7 J Monday, Novembe 6, 1972 the obseve 7 Pesidential, Gubenatoial, and Senatoial Election Night Guide Cit... Cl) Me Go gubena- senate ~ ~ego gubena- senate 0 state ). Nixon ven toial ace ace state ). o NJ lxon ven toial ace ace -ic D S~akman 0 Judge -ic D Metcalf ALABAMA 9 Blount R Smith R Hibbad MONTANA 4 -ic R Stevens -ic R Cutis D Guess ALASKA NEBRASKA D Capente 3 5 ARZONA 6 NEVADA 3 -icd Bumpes -ic D McClellan NEW 0 Cowley -ic D Mcintye R Blaylock R Babbitt R Thomson R Powell ARKANSAS 6 HAMPSHRE 4 fw:. Lane D R Kebs Case CALFORNA 45 NEW JERSEY 17 COLORADO 7 -ic R Allott D Haskell NEW MEXCO 4 R Domenici D Daniels CONNECTCUT 8 N=W YORK 41 -ic R Peteson -ic R Boggs NORTH 0 Bowles D Galifianakis 0 Tibbitt 0 Biden R Helms DELAWARE 3 CAROLNA 13 R Holshouse NORTH FLORDA 17 DAKOTA 3 GEORGA 12 D Nunn R Thompson 0 Link R Lasen OHO 25 HAWA 4 OKLAHOMA R R Batlett D Edmondson 0 Davis -ic R Hatfield R McClue DAHO 0 Mose 4 OREGON 6 -ic R Ogilvie -ic R Pecf. LLNOS D Walke 0 Pucin~ki 26 PENNSYLVANA 27 D Welsh RHODE D Noel -ic D Pell NDANA R Bowen 13 SLAND R DeSimone R Chafee 4 -ic R Ray -ic R Mille SOUTH -ic R Thumond 0 Fanzenbug D Clak D Zeigle OWA 8 CAROLNA 8 -ic D Docking ~ R Peason SOUTH -ic D Kneip D Abouezk KANSAS R Kay D Tetzlaff R Thompson R Hisch 7 DAKOTA 4 D Huddleston ic R Bake R Nunn KENTUCKY 9 0 Blanton TENNESSEE 10 D Johnston R Toledano D Biscoe D Sandes LOUSANA 10 McKeithen TEXAS R Gove -ier Towe?. MANE 4. -ic R Smith icdrampton D Hathaw~y. UTAH R Stike 4 D Salmon MARYLAND 10 VERMONT 3 R Hackett MASSACHU -ic R Booke _SETTS 14 D Doney VRGNA 12 -ieo S~on,n R co MCHGAN.21 MNNESOTA.10..M.SSSS PP 7 -ic R Giffin D Kelley D Rosellini WASHNGTON -tc R Evans 9 -ic 0 Mondale WEST D Rockefelle -teo Randolph R Hansen -ic R Mooe R Leonad VRGNA 6 ic D Eastland R Camichael WSCONSN 11 0 Dowd -ic R Hansen MSSOUR R Bond 12 WYOMNG 3 D Vinich Totals 7~ Dem Dem DSTRCT OF Rep Rep COLUMBA 3 ~63 Dem Dem epesents the incumbent Totals Rep Rep A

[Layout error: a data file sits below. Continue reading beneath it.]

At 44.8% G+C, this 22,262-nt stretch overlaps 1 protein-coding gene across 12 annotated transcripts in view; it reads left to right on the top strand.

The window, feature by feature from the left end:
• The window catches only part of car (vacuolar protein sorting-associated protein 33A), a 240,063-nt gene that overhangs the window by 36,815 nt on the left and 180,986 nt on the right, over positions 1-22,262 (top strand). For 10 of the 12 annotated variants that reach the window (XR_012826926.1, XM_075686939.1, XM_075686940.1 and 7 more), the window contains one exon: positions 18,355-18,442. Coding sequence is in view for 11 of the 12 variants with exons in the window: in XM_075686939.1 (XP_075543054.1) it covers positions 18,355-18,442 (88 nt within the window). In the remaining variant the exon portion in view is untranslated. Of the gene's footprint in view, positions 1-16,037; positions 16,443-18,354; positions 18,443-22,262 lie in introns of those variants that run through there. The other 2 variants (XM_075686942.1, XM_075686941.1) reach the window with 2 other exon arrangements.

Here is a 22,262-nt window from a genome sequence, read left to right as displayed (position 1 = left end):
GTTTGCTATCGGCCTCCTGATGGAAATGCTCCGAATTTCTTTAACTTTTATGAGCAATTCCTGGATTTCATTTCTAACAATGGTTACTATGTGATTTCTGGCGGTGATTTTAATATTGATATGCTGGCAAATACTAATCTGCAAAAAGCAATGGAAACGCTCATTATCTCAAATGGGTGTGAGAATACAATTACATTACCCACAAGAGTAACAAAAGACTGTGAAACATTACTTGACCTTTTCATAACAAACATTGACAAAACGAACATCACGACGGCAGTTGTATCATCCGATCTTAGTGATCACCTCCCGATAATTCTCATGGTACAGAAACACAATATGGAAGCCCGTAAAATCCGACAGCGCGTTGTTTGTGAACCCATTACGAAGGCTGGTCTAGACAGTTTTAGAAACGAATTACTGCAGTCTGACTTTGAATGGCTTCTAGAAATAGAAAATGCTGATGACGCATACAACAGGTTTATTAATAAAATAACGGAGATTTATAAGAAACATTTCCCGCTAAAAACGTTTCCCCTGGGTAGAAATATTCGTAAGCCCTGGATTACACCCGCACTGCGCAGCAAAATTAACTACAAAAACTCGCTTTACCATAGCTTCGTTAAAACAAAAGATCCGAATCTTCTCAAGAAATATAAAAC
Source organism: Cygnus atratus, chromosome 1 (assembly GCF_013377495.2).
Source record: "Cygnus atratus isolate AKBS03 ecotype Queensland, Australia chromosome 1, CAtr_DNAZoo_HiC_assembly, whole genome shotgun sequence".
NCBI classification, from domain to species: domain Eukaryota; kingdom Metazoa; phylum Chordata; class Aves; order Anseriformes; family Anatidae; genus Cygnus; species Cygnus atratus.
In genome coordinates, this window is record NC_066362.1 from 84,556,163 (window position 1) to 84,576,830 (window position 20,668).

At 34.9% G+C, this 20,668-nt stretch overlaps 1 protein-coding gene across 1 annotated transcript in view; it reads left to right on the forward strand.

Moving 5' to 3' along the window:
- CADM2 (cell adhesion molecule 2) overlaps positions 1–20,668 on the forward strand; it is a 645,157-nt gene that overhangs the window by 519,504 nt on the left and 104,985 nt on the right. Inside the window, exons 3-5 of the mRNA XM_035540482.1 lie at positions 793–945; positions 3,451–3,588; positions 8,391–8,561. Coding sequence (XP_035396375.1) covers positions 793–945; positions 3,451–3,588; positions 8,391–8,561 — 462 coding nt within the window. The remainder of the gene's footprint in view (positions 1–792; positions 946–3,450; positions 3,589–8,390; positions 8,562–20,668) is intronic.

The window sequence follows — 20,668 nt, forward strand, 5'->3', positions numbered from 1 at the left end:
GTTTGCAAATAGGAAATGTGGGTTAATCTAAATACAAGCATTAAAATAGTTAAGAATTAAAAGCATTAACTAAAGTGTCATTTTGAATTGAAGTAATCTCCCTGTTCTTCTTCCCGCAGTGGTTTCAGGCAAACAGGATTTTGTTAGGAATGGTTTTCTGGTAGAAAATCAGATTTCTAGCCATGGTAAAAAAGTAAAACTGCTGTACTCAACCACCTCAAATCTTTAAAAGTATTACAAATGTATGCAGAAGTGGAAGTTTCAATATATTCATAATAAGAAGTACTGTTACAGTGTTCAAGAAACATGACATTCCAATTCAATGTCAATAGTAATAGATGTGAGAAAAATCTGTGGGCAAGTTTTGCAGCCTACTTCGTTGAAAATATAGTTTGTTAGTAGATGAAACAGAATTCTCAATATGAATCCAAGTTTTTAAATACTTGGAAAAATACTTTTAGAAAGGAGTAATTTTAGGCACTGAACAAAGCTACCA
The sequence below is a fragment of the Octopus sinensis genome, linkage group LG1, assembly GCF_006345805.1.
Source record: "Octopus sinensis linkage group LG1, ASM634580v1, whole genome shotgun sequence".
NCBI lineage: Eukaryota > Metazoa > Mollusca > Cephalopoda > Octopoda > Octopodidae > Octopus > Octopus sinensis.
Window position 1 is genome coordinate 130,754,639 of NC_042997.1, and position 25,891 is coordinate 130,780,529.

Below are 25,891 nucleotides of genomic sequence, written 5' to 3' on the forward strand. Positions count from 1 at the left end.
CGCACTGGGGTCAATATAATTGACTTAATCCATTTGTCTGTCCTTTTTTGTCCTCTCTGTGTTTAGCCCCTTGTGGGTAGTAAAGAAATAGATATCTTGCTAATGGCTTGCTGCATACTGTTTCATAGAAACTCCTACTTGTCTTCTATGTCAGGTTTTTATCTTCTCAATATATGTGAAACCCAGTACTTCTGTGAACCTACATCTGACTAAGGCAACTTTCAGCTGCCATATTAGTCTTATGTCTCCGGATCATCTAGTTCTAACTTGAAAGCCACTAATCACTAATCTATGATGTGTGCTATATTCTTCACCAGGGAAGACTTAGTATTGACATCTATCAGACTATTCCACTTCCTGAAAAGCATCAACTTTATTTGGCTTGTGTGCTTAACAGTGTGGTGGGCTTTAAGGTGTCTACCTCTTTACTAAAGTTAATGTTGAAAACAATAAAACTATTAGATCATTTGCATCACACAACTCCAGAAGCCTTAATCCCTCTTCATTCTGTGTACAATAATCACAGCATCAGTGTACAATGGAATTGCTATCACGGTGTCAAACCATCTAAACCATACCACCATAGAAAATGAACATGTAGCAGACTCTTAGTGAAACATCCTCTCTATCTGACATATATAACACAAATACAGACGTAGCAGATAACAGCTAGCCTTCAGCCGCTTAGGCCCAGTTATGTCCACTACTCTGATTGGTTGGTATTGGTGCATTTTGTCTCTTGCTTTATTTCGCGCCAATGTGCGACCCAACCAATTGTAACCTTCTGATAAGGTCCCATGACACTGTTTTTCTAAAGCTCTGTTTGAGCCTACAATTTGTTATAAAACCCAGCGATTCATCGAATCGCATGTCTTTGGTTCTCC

8 t 8 the obseve Monday, Novembe 6, 1972 An election histoy will emembe (Continued fom page 3) has set the wa to his own political advantages. On foeign policy, Nixon has concentated on tips to Russia and China. He says that is is time that Ameican allies begin to assume the majo buden of thei own defense. And the U. S. would maintain a stong shield of nuclea defense against outside aggession. McGoven has defined a new fom of intenationalism which would focus on economic and technical aid to othe counties while de-emphasizing U. S. militay intevention and aid. He would withdaw 170,000 toops fom Euope and continue militay and economic aid to sael. McGoven wants to cut $10 billion a yea of the defense pogam claiming that thee is fat that can be cut without educing the militay defense of the county. Nixon though, thinks that this unnecessay and he hopes to incease militay eseach and dl.'velopment without upping the defense budget. The thid majo policy issue of the campaign is economics. Nixon wants to entend his Phase pogam which sets limits of 5.5 p<'c'nt as acceptable inceases in wagl.'s and pices. The ise in unemployment duing the Nixon yeas has been th > subject of many attacks by the DPmocatic candidate. McGoven fe.'els that evey able-bodied AmPican should be guaanteed a job oppotunity. He believes that full PmploymPnt is necessay and possibl > Pven if the pogam must b<' fl.'deally funded. HP wished to see the institution of a $4,000 minimum annual in- come to evey family of fou, highe taxes fo those making moe than $22,500, and a funneling of moe money into into domestic policies. Wategate policy issues, the Wategate affai Committee to Re-elect the withstanding, the decision will be has taken the headlines as an Pesident. made tommoow. n the election yea issue. Ealy in the The Democats have attempted POLLNG PLACES FROM campaign a goup of men wee to make the issue an election Bango, Maine to Big Su, appehended within the deciding one, but polls have in- Califonia, Ameica will be voting Democatic Paty headquates. dicated that it has not had that sot fo a Pesident. And tomoow They had ties within the of an effect on the votes. night we can all tun on the tube Republican Paty and wee paid Nonetheless, that is the way the and let the tio of Conkite, Smith, Ove and above these majo with checks that came fom the election stands. Polls not and Chancello tell us who won.!jlllllllllllllllllllllllllllllllllllllllllll JJDR D 1.111UliiiiiiiiiiiiiRRH~ : = = ~ i = i 5! VALUE HOUSE THE HOUSE OF NAME BRANDS Why pay discount pices when you can pay less at VALUE HOUSE = ~ i ~ ' '..., Nixon sets goals egadless of vote by Hobet B. Semple J. < c l 1!172 Nl.'w Yok Times News San Clementi', C'alif., Nov. 5-- Pesident Nixon today set foth 10 goals to which, he said, both Pesidential candidates should dedicate themselves in the next fou yeas, egadless of the outcome of Tuesday's election. n a nationwide adio addess, Nixon said that these goals did not epesent "campaign pomises" on which any single man could delive in a fou-yea span, but, athe, wee ideal tagets to which the victo in next Tuesday's national election should aim the county. The goals included "a wold at peace," and anged fom the need to eliminate acial and sexual discimination in Ameican life to the ceation of a county "fee fom fea." The speech was the Pesident's only majo political activity in an othewise uneventful and estful Sunday. Nixon spent the day at his San Clemente home confeing with aides and pepaing fo tomoow night's election-eve televised addess to the nation. A geneal and unmistakable aua of confidence suow1ded the Nixon entouage hee, and this optimism extended even to Sen. Geoge McGoven's inceasingly bitte chages that Nixon had fooled the nation by pomising an imminent peace in Vietnam. Accoding to aides close to the Pesident, the Nixon staff was infomally canvassed following the South Dakota Democat's oiginal chage against the Pesident in a television speech Fiday night. The couces said that no one ecommended any unusual esponse by the Pesident. Accoding to these aides, the Pesident emains confident that the daft ageement eached with Hanoi epesents a "beakthough" towad a (continued on page 9) ~! 5! f\\ f. Come in fo youfcopy today! 2 CONVENENT LOCATONS TO SERVE YOU BETTER SOUTH BEND 5 16 N. Michigan (Y> Block S Memonol Hosptol) MSHAWAKA 1428 W. 6th St. (Behind family & Childen s Cente ot LW & logon) SHOWROOM HOURS Monday 9.30 AM 8 30 PM Tues., Wed, Thus. & fn AM S:30 PM Souday 9.30 AM-330 PM WHAT S VALUE HOUSE? 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9 Monday, Novembe 2, 1972 Campaign histoy's most expensive official total cleas sixty million by Ben A. Fanklin (c) 1972 New Yok Times Washington, Nov 3--The final pe-election financial epots of Pesident Nixon and Sen. Geoge McGoven confimed today the fiecasts that 1972 would be the most costly Pesidential campaign yea in histoy. Even without including an estimated $8 million to $10 million in additional Republican spending that Nixon's aides have efused to acknowledge o disclose, the epoted, official totals fo both majo paty candidates ose today to moe than $60 million. The oughly compaable figue in fom less complete data epoted unde a weak financial disclosue law, but in a thee-way geneal election that included a $7- million expenditue by Gov. Geoge C. Wallace of Alabama not included this yea---was $44.2 million. Moeove, the epoted 1972 total of moe than $60 million eflected only the latest Fedeal fund aising and expenditue statements, coveing the 10-day peiod fom Oct. 17 to 26, and thus left fo disclosue in post-election epots to come next Januay, the heavy spending of the cucual 12-day campaign climax though Nov. 7. The final 1972 campaign total is cetain to be highe. Today's spending epots unde the mandatoy disclosue povisions of the Fedeal Election Campaign Act followed the publication by the Republicans last night of a list of 283 peviouslyconcealed wealthy contibutos to Nixon. The list was obtained by Lawyes fo Common Cause, the efomist "citizens" lobby, in an out-<>f-cout patial settlement of a suit against the finance committee of the Committee fo the Reelection of the Pesident. The suit had sought to foce disclosue of all hidden Republican contibutos, but the settlement povided fo publication of majo Republican donos only between Jan. 1, 1971, and last Mach 9. The 283 donos of $4.9 million included two at the $800,()()()-to-$1 million level, the lagest individual gifts eve publicly acknowledged by any pesidential candidate, and Nixon's goals (continued fom page8) negotiated settlement and that final details will be esolved in the nea futue. Moeove, it is the view of the people aound the Pesident, as well as Nixon himself, that McGoven's last-minute chages have an ai of what on eaide called "despeation" and ae theefoe not likely to be cedible to lage segments of the voting public. Among the goals outlined by the Pesident ae: -A ''wold at peace" in which peace would be defined "not just as an intelude between was, but a time of lasting fiendship and coopeation among all people." -The elimination of "discimination and quotas" in Ameican life so that all citizens e~~adless of ace o eligion, age o sex. wealth o national oigin, could enjoy "equal ights befoe the law and unlimited oppotunities fo ealizing his o he fullest potential." -"A healthy Ameica" in which all citizens would enjoy "steadily bette health and inceasing longevity." and whee hunge would be "unknown" and whee dug abuse would be apidly cutailed. -"An educational system that calls each of us to excellence in all that we do," that, in Nixon's wods, would povide quality education fo all citizens while peseving the concept of "neighbohood schools." -Economic pospeity-that is, in Nixon's wods, a "secue and pospeous Ameican whee thee ae jobs fo all who can wok" as well as a "decent income with dignity fo those who cannot wok." a dozen contibutos of $100,000 o moe. Anothe $100,000 was given jointly by 17 patnes of one New Yok investment fim, Salomon Bothes. An analysis today of donos peviously epoted by Nixon fund aising committees--since they began making the equied disclosues on Apil 7--showed that many of the concealed donos had continued making heavy contibutions thoughout the post Apil peiod of mandatoy public identification of all campaign gives. A majo Republican agument in esisting the disclosue amde Thusday night had been that unwanted publicity would dete giving. Moe than 120 of the 283 contibutos on the list of those fomely unepoted have appeaed since Apil 7 in equied Republican govenment disclosue statements as donos of amounts of up to $85,000. Thei total Republican giving since Apil 7- with full publicity-has passed $572,000. The Mach 9 cutoff date of last night's epot was the financial epoting deadline unde the old Fedeal Coupt Pactices Act of The Republicans have said they ignoed that epoting equiement because the old law did not equie epots fom "pimay election" candidates. They contended that Nixon was only a nominee, not a bona fide candidate in a geneal election, until he was e-nominated at the Republican convention in Miami Beach last August. Unde the new fedeal election campaign act, which supeceded the old law on Apil 7, pimay candidates must epot, and the Republicans began compliance then. But the effect of last night's disclosue was to leave in mystey the amoung and souces of millions of dollas epoted to have poued into Nixon's finance committees duing the 27 days between Mach 10 and Apil 7, with the inducement of annonymity fo the donos. the obseve "Taking it all togethepefomance, featues, styling, the BSR 81 0 moves into anking place among the best automatics we know of. 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10 , 1 0 the obseve Monday, Novembe 6, 1972 Nixon won't bend to Geat Powes in (Continued fom page 5) How does it happen th~t in all his yeas in politics his indigation was neve aoused by the accomplishments of such Democat stalwats a Fank Hague, Tom Pendegast, and the opeatos of the "machines" in Chicago and in Gay, ndiana: Mayo Daley alone has been cedited by some political obseves with voting Pnough gaveyads, vacant lots and skidow bums in Chicago to secue the Pesidency fo John Kmnedy in How does it happen that Senato McGoven does not deploe the action of Daniel Ellsbeg, who stole impotant national scuity mateials and gave them to the pess? Fo that mattp, what ae we untutoed votes to make of McGoven campaigning last sping as the "moal" candidate, so happily unlike vulga "politicians" of the odinay sot, and then, once the one the nomination was secued, ushing to mend his fences with Richad Daley and Lyndon Johnson? The Senato's moal sensiblilities ae as highly selective hee as ae those of his followes in appotioning esponsibility fo suffeing in Vietnam. nteestingly, the Senato appeas pained that the U.S. voting public emains massively unconcened about ascality in politics. He might eflect that many yeas' expeience of compaing the wods with the deeds of "idealists" like himself has contibuted a geat deal to that attitude. McGoven's administative capacity appeas as dubious as his moal postuing. To fo, in a week. fom backing Senato Eagleton "1,000" to unceemoniously McGoven's pioity S (Continued fom page 5) 'm suppoting Geoge McGoven because he was ight about the Viet Nam wa way back in 1963, when vey few people wee. tust that kind of steadfastness and stength of pupose and political couage. tust that kind of moal and political sensitivity--that kind of attitude towad pioities of peace and towad the immoality of suppoting dictatoships, even anti Communist ones, that kind of attitude towad the aogance of tying to be policeman fo the wold that doesn't want ou billyclubs. tust that kind of attitude to keep us out of othe Viet Nams; don't tust the futue actions of a Nixon who found it possible to suppot the hawk position so long, even though he has now, unde political pessue, been foced to act in ageement with Geoge McGoven's position. When Geoge McGoven told the 15,000 people at the Univesity of owa that those who opposed the wa deseved much of the cedit fo the peace, he was ight; and tust those who opposed this wa to keep us out of the next one. 'm suppoting Geoge McGoven because by mind goes back to those bave and moally sensitive Note Dame students, those men who leaned the finest in the ai of this fine place, who said "no" to the govenment's demand that they aid in the killing of the innocent, and who ae now in jail. 'm hoified at the cudeness of a Pesident who can call them cowads, and 'm inspied by a Geoge McGoven whose sensitivity can see that "amnesty" is not an accuate wod fo those who have committed a cime only by efusing to do something wong, that "amnesty" is not a accuate wod fo those whose individual consciences wee the leades of ou national conscience. 'm suppoting Geoge McGoven because 'm afaid of the pide and the violence and the had divisions in the Ameican chaacte, and because in McGoven's peson and in his pogams--those that he has suppoted in the Senate and those that he has poposed in the campaign-- see a humility and a gentleness and a simple, beautiful, and ceatively naive cy fo unity and even--god help us--love. 'm suppoting Geoge McGoven because 'm an educato. believe in education, in young people, and in a futue nouished by the best of the past. That is McGoven county. Nixon calls us "bums." Money fo education dies up. Nixon whips up the anti-intellectuals to punish the dissentes who, fom inside univesity walls, stated asking those embaassing questions about that embaassing wa. The univesities hang on to McGovenism, fo within the futue of the McGoven vision, man has the feedom and the esponsibility to wok fo a just society. That is what the alienated young have demanded thoughout the decade of the 60's Justice instead of hypocasy. The futue must lie with that attempt, and with the spiit of that decade, not with the sleepy'self-seving decade of the 50's. Nixon poposes to continue tuning us to the 50's; McGoven poposes to build upon the 60's. This is the election of clea choice. This yea we have the best oppotunity to effect eal change in the county since Geoge McGoven and my students of the 60's have issued the same challenge: To make the Ameica of the futue "the geat and good land it should be," to "call Ameica home to the founding ideals that nouished us in the beginning." 'm suppoting Geoge McGoven because Ameica has thowing him off the Pesidential ticket was awkwad enough. This deed, blended with all the public squabbling among McGoven's staff, and with thei chief's many changes of font, has left the suspicion that the Senato connot manage his own campaign, much less the nation's business. n the Eagleton affai, to be sue, the gaffe appeas to have been due to the failue of a McGoven staff membe. Yet if McGoven insists upon pinning esponsibility fo Wategate on Nixon he must, accoding to his own logic, accept esponsibility fo the Eagleton debacle. Altogethe, this wite finds it difficult to believe that any Republican could defeat any Democate as ovewhelmingly as the pollstes ae pedicting. Be that as it may, Pesident Nixon deseves the suppot of all peace lost its soul. McGoven sees that lhe eal Ameica does not lie in bombes o in business, does not lie in hated o in money, does not lie in cynicism o in complacency. Thee is something foolish about fighting the aogance of powe. Thee is something foolish in suppoting Geoge McGoven. Fathe Daniel Beigan admits it: " put to myself a fool's calling takl' st>iously a few things that fo inattention, distaction < tht' it'solute eyes of the ich and dugged) go by thl'" centuy's boad At cente eye lost among money sacks, staining them ed see, as though eyes wee fo seeing <a fallacy) and cied aloud <a cime) Mude mude mude fo sale fo hie fo lending fo fee- apples and lemons and chestnuts and mude poducts sevice mude, statistics goods mude..." Foolish o not, suppot Geoge McGoven who challenges Ameica to leave all that, and to come back home. CiSS thoughtful people in this election. While he does not evoke my unstinting admiation he is a man of eausuc outlook and demonstated ability, especially in the cucial aa of foeign affais. Senato McGoven, by contast, has no seious qualifications fo high office. He is meely anothe ambitious politicain whose paticulastock-in-tadt:happens to be ''eanestness" and "moality." By any standad, he is one of the hee o fou least impessive pesidential candidates nominated by eithe majo paty in this centuy. On gounds of both ideologiacal oientation and native ability he should aspie not to the Pesidency but to something like he editoial boad of a adical adical political jounal. Obseve Regula and Classified ads get esults ~ 1 ti ti 1]11 : ~ ~ ~ [ ti ',! f' ] i t-. i See Ou Ad 1n the Jounal of Accountancy Becke CPA Review Couse NDANAPOLS (317) NOTRE DAME - SANT MARY'S THEATRE pesents SUMMER AND SMOKE Tennessee William's beautifully fagile dama of fustated love Washington Hall Note Dame campus Nov.10, 11, 16, 17, 18at8:30pm Students $1.50 Phone Resevations William Shakespeae's The Taming of the Shew with Elizabeth Taylo Richad Buton Tues. Novembe 7, 8 & JO pm Engineeing Auditoium Don't Let This Happen!., Student Union invites you to spend an evening with YES s p e c i a g u est- - Lindisfane Sat., Nov. 18 at 8:30 Tickets $5.50, 4.50, 2.75 on sale now at ACC Ticket Office (9-5) and Student Union Ticket Office ( 11:30-1:00,3:30-5:00) Hea the new Yes Album, "Close to the Edge," on WSND. Vote Fo NXON TOMORROW Paid fo by the College Republicans